Let's start with a confession: I've never read anything by Rainer Maria Rilke. When all of the hip kids in graduate school were exchanging knowing glances and speaking the author's name as if it explained everything, I played along and pretended to know what they were talking about, but in all honesty, I didn't know. In fact, I didn't even know whether Rilke was a man or a woman, alive or dead. All I knew was that the author was apparently at the center of a sublime cult, the members of which were transfixed by the beauty of his (or her) work. They spoke as if reading Rilke was akin to being touched by the hand of God. Either you got it or you didn't. Unfortunately, I suppose, I didn't. Upon reading Michael Allen Cunningham's Lost Son (Ubridled Books, 2007), however, I'm beginning to wish that I had.
Lost Son is a work of historical nonfiction that examines the emotional and intellectual development of the author in question--and does so beautifully. From the opening pages, the reader is transported to turn-of-the-last-century Europe, and Cunningham does a wonderful job of depicting Rilke's world in a strikingly visceral fashion. When Rilke arrives in Paris on a cold and wet winter day, it's impossible not to feel a chill. More importantly, Rilke emerges from the narrative as a complex figure, and his early efforts at writing a biography of Rodin prove both amusing and insightful... At least to someone who's never read Rilke.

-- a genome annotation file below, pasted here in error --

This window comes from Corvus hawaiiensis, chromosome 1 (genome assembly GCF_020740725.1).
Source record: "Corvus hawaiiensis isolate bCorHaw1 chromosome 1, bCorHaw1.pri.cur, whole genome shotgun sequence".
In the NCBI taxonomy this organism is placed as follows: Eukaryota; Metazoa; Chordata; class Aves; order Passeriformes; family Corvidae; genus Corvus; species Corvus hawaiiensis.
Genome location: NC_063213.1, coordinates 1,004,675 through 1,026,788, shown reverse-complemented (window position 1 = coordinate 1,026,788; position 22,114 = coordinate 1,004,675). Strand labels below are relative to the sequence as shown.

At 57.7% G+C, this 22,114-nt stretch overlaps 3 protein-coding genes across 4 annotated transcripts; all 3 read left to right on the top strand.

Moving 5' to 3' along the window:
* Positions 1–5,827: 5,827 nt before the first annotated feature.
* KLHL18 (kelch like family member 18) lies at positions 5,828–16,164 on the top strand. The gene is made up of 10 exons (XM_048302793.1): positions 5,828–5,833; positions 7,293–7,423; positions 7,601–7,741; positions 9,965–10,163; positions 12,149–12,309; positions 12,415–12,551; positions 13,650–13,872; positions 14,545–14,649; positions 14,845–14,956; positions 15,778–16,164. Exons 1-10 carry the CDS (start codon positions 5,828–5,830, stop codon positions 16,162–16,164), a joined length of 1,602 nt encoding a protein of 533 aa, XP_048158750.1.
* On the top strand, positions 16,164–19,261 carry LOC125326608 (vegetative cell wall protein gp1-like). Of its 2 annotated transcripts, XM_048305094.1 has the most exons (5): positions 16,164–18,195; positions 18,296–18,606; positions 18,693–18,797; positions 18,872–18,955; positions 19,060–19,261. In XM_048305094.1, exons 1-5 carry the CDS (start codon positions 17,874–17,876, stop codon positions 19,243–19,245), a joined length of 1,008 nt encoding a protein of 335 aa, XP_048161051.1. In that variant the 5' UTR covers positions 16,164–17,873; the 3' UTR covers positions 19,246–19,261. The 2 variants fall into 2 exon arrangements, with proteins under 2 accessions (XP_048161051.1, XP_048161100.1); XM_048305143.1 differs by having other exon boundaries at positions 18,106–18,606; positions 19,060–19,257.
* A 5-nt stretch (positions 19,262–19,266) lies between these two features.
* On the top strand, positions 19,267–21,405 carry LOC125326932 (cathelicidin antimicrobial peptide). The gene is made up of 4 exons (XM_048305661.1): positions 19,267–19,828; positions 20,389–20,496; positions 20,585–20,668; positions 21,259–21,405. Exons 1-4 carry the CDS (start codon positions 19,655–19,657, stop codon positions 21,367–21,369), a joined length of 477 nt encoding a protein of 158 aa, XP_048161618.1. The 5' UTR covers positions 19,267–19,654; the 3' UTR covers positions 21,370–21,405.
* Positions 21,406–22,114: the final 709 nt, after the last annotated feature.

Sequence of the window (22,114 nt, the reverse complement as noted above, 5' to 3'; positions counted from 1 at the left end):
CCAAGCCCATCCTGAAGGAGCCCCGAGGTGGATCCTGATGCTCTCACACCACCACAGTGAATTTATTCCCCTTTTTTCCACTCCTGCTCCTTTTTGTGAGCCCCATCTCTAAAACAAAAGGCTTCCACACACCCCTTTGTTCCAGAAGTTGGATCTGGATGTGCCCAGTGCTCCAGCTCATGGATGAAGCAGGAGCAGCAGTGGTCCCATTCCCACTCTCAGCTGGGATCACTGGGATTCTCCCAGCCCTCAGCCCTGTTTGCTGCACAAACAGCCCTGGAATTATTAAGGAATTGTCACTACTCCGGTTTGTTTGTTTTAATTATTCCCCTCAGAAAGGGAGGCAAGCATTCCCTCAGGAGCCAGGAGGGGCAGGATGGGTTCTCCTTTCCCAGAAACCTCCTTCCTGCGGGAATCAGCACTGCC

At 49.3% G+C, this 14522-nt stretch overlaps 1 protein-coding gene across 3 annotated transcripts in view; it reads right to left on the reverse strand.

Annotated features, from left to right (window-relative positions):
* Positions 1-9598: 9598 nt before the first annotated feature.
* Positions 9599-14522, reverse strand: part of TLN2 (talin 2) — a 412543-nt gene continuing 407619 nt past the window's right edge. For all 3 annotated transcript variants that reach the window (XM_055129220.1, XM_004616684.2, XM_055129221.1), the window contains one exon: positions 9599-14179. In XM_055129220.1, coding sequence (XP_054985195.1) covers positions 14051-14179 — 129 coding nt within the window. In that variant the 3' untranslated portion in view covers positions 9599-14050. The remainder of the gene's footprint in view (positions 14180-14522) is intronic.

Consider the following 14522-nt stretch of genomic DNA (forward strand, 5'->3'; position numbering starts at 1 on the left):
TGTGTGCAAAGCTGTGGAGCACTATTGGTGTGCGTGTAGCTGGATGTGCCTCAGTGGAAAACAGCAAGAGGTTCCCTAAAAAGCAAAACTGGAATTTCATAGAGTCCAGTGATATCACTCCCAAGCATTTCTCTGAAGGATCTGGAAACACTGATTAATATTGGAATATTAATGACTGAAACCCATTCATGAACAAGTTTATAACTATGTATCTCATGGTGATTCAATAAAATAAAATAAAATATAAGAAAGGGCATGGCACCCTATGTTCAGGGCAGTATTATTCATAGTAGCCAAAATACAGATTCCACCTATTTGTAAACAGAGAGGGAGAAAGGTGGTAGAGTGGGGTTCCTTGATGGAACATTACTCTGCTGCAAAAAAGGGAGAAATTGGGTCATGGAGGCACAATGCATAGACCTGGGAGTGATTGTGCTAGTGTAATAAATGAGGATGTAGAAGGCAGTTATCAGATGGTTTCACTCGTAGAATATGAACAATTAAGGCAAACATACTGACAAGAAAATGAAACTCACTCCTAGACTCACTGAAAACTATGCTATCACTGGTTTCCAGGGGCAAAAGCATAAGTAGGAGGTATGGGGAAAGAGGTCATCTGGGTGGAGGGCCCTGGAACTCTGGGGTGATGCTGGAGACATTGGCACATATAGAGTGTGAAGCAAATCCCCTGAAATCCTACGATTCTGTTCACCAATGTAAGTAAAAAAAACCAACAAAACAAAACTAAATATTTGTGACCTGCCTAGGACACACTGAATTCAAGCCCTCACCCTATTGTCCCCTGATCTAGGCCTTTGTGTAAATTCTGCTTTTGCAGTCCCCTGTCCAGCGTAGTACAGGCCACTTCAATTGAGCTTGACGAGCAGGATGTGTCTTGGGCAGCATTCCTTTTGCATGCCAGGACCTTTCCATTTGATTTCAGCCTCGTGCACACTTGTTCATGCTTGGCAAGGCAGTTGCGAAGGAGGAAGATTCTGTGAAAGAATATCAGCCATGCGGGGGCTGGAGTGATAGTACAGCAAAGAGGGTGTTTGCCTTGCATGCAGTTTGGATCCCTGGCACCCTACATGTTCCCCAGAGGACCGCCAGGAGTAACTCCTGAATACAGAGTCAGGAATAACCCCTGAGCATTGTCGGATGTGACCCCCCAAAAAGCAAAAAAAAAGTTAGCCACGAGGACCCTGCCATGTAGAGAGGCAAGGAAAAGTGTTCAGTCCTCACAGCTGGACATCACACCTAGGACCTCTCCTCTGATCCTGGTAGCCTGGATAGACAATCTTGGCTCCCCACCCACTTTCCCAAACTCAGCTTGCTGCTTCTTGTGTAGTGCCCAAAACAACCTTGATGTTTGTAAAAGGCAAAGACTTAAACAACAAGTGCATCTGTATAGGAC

Clearly, this novel is well-researched and written with passion. Cunningham, in other words, is one of those guys I used to play along with back in grad school -- nodding and pretending to have joined the cult when I actually had no clue. And, I should add, I still have no clue. Maybe one day when I find the time, I'll read some Rilke. In the mean time, I have to content myself with Lost Son. All told, not a bad deal.